While these and other perks are a great way to entice new employees, they might not be enough to retain those nurses who are currently employed with their hospitals. Some medical staffing agencies worry that the upswing in the economy will actually hurt the nursing industry. While most companies, especially those who specialize in retail, see the good side of a booming economy, hospitals see the opposite.
During an economic upswing, many two-income households feel comfortable enough to move to living on one income. Nurses who might have young children or, who are feeling overwhelmed by the sometimes heavy emotional toll their jobs have on them, will decide to pull back on their hours or take fewer shifts.
A job like nursing is fast pace and at times high pressured. When those things are not managed accordingly, they can lead to burnout, which is a common affliction for nurses. When a nurse feels more financially comfortable, they are more inclined to walk away from their career for a few years or, move forward with their early retirement plans. Depending on how many people choose to do this and the timing in which they do it, it can lead to a significant gap in a hospital nursing staff.
Some staffing professionals, say, that hospitals need to take a look at the big picture, not just how to get those new nurses in the door, but rather how to keep them there. A good way to do this is to find out from the nurses themselves what they need and want from their workplace.
Building job satisfaction
Just because a nurse signed a nice big bonus when the decision came to take a new job, doesn’t mean that they will remain loyal to their employers. Perhaps a bigger and better opportunity waits around the corner. This is especially true for those who may not be 100% satisfied with their job and their role within the hospital they work. It might take a little work on behalf of the hospital administration but by collaborating with their nursing staff they can ensure that:
- Their employees feel valued and heard.
- Their nurses feel that they have the workplace flexibility to maintain a good balance between their careers and their home life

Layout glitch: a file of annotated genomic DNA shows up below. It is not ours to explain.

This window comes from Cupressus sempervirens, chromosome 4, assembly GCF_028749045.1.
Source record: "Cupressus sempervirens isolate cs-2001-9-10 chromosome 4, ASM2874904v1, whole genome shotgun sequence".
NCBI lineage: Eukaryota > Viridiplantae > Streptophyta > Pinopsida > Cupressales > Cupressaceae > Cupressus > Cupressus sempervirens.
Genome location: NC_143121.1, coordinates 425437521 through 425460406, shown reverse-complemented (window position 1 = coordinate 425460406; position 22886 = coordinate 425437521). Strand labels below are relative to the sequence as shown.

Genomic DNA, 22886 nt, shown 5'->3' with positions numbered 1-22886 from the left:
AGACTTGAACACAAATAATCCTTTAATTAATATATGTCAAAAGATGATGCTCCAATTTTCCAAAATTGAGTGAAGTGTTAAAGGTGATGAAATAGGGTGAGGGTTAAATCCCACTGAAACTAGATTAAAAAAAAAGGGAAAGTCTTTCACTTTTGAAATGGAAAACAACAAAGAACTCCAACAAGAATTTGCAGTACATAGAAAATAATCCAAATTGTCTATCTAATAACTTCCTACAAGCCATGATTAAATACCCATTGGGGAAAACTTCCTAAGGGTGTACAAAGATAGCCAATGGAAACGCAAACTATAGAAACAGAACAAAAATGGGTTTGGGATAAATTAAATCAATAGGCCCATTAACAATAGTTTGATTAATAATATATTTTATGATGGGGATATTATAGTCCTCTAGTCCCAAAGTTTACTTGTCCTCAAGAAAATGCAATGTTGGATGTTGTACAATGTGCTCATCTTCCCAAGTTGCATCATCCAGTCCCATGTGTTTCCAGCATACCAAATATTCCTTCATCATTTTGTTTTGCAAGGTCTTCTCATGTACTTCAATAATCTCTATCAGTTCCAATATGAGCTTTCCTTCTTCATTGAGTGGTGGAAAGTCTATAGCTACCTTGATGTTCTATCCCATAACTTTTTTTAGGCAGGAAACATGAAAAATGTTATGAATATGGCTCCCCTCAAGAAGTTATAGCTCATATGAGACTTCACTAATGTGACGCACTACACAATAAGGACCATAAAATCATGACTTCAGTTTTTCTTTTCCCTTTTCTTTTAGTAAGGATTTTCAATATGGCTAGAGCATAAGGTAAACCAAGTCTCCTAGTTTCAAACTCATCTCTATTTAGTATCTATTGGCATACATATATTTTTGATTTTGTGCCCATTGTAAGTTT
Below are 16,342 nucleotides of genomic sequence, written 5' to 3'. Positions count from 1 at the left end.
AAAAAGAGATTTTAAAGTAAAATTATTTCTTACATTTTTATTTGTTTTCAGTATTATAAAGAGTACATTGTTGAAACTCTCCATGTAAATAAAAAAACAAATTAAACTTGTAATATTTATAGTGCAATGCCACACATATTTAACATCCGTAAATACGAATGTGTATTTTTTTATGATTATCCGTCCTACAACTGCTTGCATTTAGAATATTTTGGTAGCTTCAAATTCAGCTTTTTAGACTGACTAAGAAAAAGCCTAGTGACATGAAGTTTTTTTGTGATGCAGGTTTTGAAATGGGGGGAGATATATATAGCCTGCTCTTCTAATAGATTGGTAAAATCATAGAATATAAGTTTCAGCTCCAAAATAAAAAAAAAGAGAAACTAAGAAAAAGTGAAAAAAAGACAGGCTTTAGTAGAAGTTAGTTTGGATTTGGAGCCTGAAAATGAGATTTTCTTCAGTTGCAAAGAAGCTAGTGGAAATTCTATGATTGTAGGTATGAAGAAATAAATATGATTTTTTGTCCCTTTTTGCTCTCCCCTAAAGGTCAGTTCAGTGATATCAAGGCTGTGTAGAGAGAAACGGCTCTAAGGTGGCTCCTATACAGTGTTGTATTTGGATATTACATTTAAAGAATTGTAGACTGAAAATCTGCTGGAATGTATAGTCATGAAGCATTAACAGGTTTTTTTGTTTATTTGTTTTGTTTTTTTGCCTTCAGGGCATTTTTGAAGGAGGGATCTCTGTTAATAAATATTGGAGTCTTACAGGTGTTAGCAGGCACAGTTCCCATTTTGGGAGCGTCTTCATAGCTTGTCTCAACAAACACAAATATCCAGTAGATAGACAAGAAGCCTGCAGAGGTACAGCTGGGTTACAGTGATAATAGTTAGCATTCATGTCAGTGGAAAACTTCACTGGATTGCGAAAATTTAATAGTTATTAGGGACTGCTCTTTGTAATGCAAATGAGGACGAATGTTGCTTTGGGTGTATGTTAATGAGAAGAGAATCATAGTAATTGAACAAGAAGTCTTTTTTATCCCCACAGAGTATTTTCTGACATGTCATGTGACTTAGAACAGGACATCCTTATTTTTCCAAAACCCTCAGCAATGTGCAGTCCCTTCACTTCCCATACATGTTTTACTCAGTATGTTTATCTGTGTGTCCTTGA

- Their nursing staff will feel inclined to remain at a job during the good times and the bad times
- Patient care remains a number one priority for everyone
Don’t forget about the patients
With the potential for a nursing shortage crisis looming, it’s easy for recruiters and hospital administration to focus on getting nurses on the floor rather than patient care. For hospitals who might be facing a nursing shortage, it’s important to build a solid game plan that focuses on both recruitment and retention and the needs of their patients. This is especially true as the workforce continues to age and the need for more nurses grows.
For nurses who are in the job market, they should do their research about their potential workplace - especially if they are being swayed by sweet perks. While a signing bonus, relocation costs, and other incentives are lovely. They do not necessarily result in a harmonious work environment. Before signing that piece of paper, be sure to ask the right questions about the workplace. If possible, speak with a current nurse on staff or even patients who have received care at that particular location.
At the end of the day, what matters most is the care that a patient will receive and the satisfaction that nurses get from knowing that they are doing a good job and that their work matters. This by far is the best incentive there is. You cannot put a price being able to help someone who may be battling an illness.